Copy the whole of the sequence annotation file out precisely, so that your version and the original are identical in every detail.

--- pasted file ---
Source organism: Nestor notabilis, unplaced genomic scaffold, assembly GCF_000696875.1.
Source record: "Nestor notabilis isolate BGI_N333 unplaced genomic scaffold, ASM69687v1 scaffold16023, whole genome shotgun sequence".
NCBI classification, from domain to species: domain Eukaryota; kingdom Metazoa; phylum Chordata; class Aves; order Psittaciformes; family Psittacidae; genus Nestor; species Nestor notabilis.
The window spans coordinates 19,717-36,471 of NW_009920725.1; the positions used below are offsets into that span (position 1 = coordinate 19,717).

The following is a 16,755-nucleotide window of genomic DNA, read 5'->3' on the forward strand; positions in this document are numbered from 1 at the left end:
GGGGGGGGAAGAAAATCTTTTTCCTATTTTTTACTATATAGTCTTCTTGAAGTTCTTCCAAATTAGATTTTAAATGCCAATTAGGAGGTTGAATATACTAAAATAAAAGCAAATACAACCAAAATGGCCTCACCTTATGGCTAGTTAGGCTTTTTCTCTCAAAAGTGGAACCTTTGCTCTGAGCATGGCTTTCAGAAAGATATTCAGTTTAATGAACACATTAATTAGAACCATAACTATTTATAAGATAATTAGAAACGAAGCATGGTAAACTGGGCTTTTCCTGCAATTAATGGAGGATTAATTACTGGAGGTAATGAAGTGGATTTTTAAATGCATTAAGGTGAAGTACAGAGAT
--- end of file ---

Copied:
Source organism: Nestor notabilis, unplaced genomic scaffold, assembly GCF_000696875.1.
Source record: "Nestor notabilis isolate BGI_N333 unplaced genomic scaffold, ASM69687v1 scaffold16023, whole genome shotgun sequence".
NCBI classification, from domain to species: domain Eukaryota; kingdom Metazoa; phylum Chordata; class Aves; order Psittaciformes; family Psittacidae; genus Nestor; species Nestor notabilis.
The window spans coordinates 19,717-36,471 of NW_009920725.1; the positions used below are offsets into that span (position 1 = coordinate 19,717).

The following is a 16,755-nucleotide window of genomic DNA, read 5'->3' on the forward strand; positions in this document are numbered from 1 at the left end:
GGGGGGGGAAGAAAATCTTTTTCCTATTTTTTACTATATAGTCTTCTTGAAGTTCTTCCAAATTAGATTTTAAATGCCAATTAGGAGGTTGAATATACTAAAATAAAAGCAAATACAACCAAAATGGCCTCACCTTATGGCTAGTTAGGCTTTTTCTCTCAAAAGTGGAACCTTTGCTCTGAGCATGGCTTTCAGAAAGATATTCAGTTTAATGAACACATTAATTAGAACCATAACTATTTATAAGATAATTAGAAACGAAGCATGGTAAACTGGGCTTTTCCTGCAATTAATGGAGGATTAATTACTGGAGGTAATGAAGTGGATTTTTAAATGCATTAAGGTGAAGTACAGAGAT